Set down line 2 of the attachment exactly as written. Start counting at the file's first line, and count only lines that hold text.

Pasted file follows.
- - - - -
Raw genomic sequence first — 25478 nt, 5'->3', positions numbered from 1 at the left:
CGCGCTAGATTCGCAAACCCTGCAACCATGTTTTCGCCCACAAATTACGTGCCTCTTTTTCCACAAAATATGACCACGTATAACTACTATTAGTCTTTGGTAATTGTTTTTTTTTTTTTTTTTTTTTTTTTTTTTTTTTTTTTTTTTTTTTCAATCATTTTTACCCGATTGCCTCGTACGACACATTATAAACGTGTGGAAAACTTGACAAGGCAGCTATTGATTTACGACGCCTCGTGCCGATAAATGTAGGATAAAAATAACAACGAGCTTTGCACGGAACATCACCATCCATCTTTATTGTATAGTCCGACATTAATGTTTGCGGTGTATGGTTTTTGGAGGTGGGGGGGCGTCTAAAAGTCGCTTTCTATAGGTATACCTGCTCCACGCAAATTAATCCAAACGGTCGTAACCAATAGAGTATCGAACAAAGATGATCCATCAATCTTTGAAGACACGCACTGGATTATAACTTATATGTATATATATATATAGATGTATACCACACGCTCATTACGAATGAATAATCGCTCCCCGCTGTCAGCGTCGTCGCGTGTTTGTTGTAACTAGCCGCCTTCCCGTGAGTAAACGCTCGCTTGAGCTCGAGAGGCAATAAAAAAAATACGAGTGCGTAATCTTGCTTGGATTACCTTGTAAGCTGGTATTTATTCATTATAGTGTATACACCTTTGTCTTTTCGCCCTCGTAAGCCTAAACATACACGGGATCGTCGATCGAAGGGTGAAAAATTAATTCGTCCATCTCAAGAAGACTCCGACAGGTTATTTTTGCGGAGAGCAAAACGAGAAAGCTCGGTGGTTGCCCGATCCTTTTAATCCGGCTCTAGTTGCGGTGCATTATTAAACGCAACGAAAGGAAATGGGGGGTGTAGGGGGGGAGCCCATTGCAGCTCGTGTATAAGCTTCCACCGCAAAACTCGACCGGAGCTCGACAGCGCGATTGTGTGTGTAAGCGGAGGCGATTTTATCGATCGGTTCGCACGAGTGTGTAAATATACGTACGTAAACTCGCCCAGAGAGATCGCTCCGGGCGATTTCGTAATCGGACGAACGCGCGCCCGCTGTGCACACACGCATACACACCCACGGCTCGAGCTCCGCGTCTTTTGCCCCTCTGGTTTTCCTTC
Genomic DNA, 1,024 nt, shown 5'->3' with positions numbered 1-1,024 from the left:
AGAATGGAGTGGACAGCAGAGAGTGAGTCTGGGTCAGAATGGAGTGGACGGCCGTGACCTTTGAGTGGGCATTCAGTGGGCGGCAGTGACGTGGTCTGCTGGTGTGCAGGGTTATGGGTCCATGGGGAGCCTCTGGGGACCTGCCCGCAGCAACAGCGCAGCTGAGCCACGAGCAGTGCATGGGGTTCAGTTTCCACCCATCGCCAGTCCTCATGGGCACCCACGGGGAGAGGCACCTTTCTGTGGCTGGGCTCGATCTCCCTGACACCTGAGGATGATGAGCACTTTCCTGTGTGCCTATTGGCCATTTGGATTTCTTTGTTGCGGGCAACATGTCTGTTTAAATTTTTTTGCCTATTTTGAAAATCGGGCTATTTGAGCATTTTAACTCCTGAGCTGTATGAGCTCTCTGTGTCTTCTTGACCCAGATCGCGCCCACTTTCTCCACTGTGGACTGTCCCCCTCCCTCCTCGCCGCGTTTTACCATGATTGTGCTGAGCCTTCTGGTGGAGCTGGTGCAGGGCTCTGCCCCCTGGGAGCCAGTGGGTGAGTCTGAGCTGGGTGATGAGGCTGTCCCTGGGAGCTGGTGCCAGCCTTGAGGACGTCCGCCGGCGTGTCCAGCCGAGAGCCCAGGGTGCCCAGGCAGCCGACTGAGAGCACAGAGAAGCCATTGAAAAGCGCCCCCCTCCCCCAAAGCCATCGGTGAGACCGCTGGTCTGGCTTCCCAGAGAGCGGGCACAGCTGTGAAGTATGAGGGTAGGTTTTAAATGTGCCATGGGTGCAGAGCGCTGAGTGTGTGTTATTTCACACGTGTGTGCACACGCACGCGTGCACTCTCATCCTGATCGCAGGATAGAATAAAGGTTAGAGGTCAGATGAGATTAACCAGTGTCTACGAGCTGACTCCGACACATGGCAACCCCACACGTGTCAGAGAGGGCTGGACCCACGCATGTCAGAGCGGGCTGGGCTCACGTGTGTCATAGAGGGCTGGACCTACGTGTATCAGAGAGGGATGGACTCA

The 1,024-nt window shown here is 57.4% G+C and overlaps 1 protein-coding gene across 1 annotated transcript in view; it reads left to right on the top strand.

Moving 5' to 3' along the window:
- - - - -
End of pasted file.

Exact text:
CGCGCTAGATTCGCAAACCCTGCAACCATGTTTTCGCCCACAAATTACGTGCCTCTTTTTCCACAAAATATGACCACGTATAACTACTATTAGTCTTTGGTAATTGTTTTTTTTTTTTTTTTTTTTTTTTTTTTTTTTTTTTTTTTTTTTTCAATCATTTTTACCCGATTGCCTCGTACGACACATTATAAACGTGTGGAAAACTTGACAAGGCAGCTATTGATTTACGACGCCTCGTGCCGATAAATGTAGGATAAAAATAACAACGAGCTTTGCACGGAACATCACCATCCATCTTTATTGTATAGTCCGACATTAATGTTTGCGGTGTATGGTTTTTGGAGGTGGGGGGGCGTCTAAAAGTCGCTTTCTATAGGTATACCTGCTCCACGCAAATTAATCCAAACGGTCGTAACCAATAGAGTATCGAACAAAGATGATCCATCAATCTTTGAAGACACGCACTGGATTATAACTTATATGTATATATATATATAGATGTATACCACACGCTCATTACGAATGAATAATCGCTCCCCGCTGTCAGCGTCGTCGCGTGTTTGTTGTAACTAGCCGCCTTCCCGTGAGTAAACGCTCGCTTGAGCTCGAGAGGCAATAAAAAAAATACGAGTGCGTAATCTTGCTTGGATTACCTTGTAAGCTGGTATTTATTCATTATAGTGTATACACCTTTGTCTTTTCGCCCTCGTAAGCCTAAACATACACGGGATCGTCGATCGAAGGGTGAAAAATTAATTCGTCCATCTCAAGAAGACTCCGACAGGTTATTTTTGCGGAGAGCAAAACGAGAAAGCTCGGTGGTTGCCCGATCCTTTTAATCCGGCTCTAGTTGCGGTGCATTATTAAACGCAACGAAAGGAAATGGGGGGTGTAGGGGGGGAGCCCATTGCAGCTCGTGTATAAGCTTCCACCGCAAAACTCGACCGGAGCTCGACAGCGCGATTGTGTGTGTAAGCGGAGGCGATTTTATCGATCGGTTCGCACGAGTGTGTAAATATACGTACGTAAACTCGCCCAGAGAGATCGCTCCGGGCGATTTCGTAATCGGACGAACGCGCGCCCGCTGTGCACACACGCATACACACCCACGGCTCGAGCTCCGCGTCTTTTGCCCCTCTGGTTTTCCTTC